Who would fancy me now?

Chat - - Contents - By Rachel Jones, 45, from Scar­bor­ough, Aus­tralia

The lump just kept grow­ing day by day. Then went hard

I had just a 20 per cent chance of sur­vival…

Peer­ing in the mir­ror, I prod­ded a spongy lump that had re­cently ap­peared on the side of my nose. It didn’t hurt and wasn’t red, so I was cer­tain it was noth­ing to worry about.

It was July 1998, I was 26, had just mar­ried the per­fect bloke and was pur­su­ing my dream ca­reer as a sax­o­phon­ist – plus, I was healthy and happy.

But the lump on my nose was grow­ing day by day then, al­most overnight, it went hard.

So I went to the doc­tor, who said it was prob­a­bly just a si­nus in­flam­ma­tion, and I was pre­scribed an­tibi­otics. I prayed the swelling would shrink, in­stead it grew and ached.

One day, I filled my car with petrol and my sun­glasses top­pled from my head and bumped my nose – the pain was crip­pling!

I went back to the doc­tor who, think­ing it was a cyst, tried to drain it.

Noth­ing came out, so I was booked in for a biopsy and the sam­ple was sent to sev­eral spe­cial­ists around the world.

Fi­nally, weeks later, the doc­tor had got my di­ag­no­sis…

I had os­teogenic sar­coma, a cancer that starts in the bone.

It’s rare to have it in the nose and I was only the sixth case recorded in med­i­cal his­tory.

Also, I had just a 20 per cent chance of sur­vival.

‘It’s a very ag­gres­sive form of cancer. We have to act now,’ the doc­tor added.

Di­ag­nosed on the Fri­day, I was back in hos­pi­tal for chemo­ther­apy on the Mon­day.

A month later, in Novem­ber 1998, I had the lump re­moved.

There was a chance I wouldn’t make it through the op­er­a­tion.

‘It could make you blind, and we may have to re­move your eye,’ the doc­tor warned.

Five sur­geons would work on me. They’d re­move the tu­mour, re­build my nose and then take a skin graft from my left wrist. It took over 12 hours. When I awoke in ICU, I was at­tached to a mor­phine drip with a tube down my throat. I was in a lot of pain. A day later, I bravely asked for a mir­ror…

Star­ing back at me was a swollen, stitched-up face.

A plas­ter-like graft, an en­tirely dif­fer­ent shade to the rest of my face, was sewn onto my nose.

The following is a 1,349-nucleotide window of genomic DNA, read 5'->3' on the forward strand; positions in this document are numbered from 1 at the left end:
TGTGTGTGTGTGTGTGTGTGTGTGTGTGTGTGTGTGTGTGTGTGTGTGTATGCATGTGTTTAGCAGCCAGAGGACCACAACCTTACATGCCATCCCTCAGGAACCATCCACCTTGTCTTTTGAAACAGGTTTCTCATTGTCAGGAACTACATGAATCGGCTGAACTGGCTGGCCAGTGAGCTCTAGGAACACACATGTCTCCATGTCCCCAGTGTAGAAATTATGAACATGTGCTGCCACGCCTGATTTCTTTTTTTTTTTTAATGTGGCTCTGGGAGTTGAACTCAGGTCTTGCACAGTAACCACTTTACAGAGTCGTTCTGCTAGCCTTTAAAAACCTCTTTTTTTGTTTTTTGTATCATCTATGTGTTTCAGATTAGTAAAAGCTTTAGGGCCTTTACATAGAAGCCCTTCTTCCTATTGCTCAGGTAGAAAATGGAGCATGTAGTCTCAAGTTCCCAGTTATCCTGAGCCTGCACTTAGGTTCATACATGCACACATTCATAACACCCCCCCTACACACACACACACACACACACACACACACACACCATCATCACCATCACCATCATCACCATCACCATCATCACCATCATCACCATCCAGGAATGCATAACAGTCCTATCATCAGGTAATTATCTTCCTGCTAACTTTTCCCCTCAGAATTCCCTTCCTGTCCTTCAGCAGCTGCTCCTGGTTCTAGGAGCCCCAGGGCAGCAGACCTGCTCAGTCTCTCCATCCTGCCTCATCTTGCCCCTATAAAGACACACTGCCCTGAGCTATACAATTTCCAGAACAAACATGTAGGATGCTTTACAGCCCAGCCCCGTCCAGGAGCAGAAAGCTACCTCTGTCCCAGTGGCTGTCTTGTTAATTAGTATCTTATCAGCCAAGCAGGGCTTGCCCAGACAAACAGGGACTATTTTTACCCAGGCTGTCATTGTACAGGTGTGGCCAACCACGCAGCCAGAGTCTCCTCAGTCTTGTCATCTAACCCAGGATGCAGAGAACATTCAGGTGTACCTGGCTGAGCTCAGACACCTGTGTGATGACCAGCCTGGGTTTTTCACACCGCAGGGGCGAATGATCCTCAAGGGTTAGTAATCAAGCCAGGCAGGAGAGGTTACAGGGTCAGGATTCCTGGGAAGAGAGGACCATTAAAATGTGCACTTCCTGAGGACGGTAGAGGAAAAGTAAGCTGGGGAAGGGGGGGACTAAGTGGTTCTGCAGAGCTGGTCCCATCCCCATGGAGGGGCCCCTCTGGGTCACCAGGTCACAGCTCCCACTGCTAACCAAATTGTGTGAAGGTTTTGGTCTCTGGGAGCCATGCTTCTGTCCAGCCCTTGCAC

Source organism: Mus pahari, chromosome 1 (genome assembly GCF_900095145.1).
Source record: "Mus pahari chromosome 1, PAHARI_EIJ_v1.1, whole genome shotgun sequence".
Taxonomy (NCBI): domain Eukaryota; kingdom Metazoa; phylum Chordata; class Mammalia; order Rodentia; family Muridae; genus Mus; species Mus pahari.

My road to re­cov­ery was long.

House­bound, it took six months to get through it.

Press­ing my lips to the sax­o­phone three months later, I found surgery had dam­aged the nerves in my face, too.

I could barely play. It was heart­break­ing.

Bald be­cause of chemo, with scars on my face and a cast on my arm, I was so self-con­scious about the way I looked.

‘What’s wrong with that woman’s face?’ kids would stare when I even­tu­ally went out

Two years af­ter surgery, I had many re­con­struc­tive surg­eries. But it didn’t hide the scars. Sadly, when I was 38, my hus­band and I split up.

Al­though he’d been re­ally sup­port­ive to me, it was time

to go our sep­a­rate ways…

Find­ing it hard to imag­ine any­one find­ing me at­trac­tive, I strug­gled to meet any­one new.

In 2014, af­ter a plas­tic sur­geon told me about fore­head flap nasal re­con­struc­tion surgery, I did some re­search, and felt a surge of ex­cite­ment!

I needed this surgery to change my life.

I’d given up, barely both­er­ing with my face or hair, think­ing I’d never look pretty again…

But the prospect of this surgery filled me with hope. In Oc­to­ber 2015, I went for it. ‘There will be three stages,’ the sur­geon ex­plained to me.

But I was ready for the pain and long re­cov­ery.

A com­plex and ex­haus­tive process, I prayed it’d be worth it, as skin from my fore­head was trans­planted to my nose. The old skin grafts were re­moved, then, ev­ery­thing was repo­si­tioned, in­clud­ing the tip of my eye­brow.

‘It’s all done!’ the sur­geon said af­ter, when he came to see me in Re­cov­ery. He’d done an amaz­ing job. I now feel so much bet­ter about the way I look. There’s still work to be done, as the surgery scars are very vis­i­ble. Though the ini­tial surgery was cov­ered by the equiv­a­lent of the NHS here – I’m now fundrais­ing to have pri­vate treat­ment to hide the scar­ring even more.

They’re still no­tice­able and my self-es­teem is very low.

The cancer and surgery has cer­tainly changed my life.

I’m just hop­ing that one day peo­ple are go­ing to see me for me… And not my face.

The prospect of this surgery filled me with hope

My face be­fore This is the way I used to look…

The graft from my wrist looked like a plas­ter

I was to­tally un­recog­nis­able

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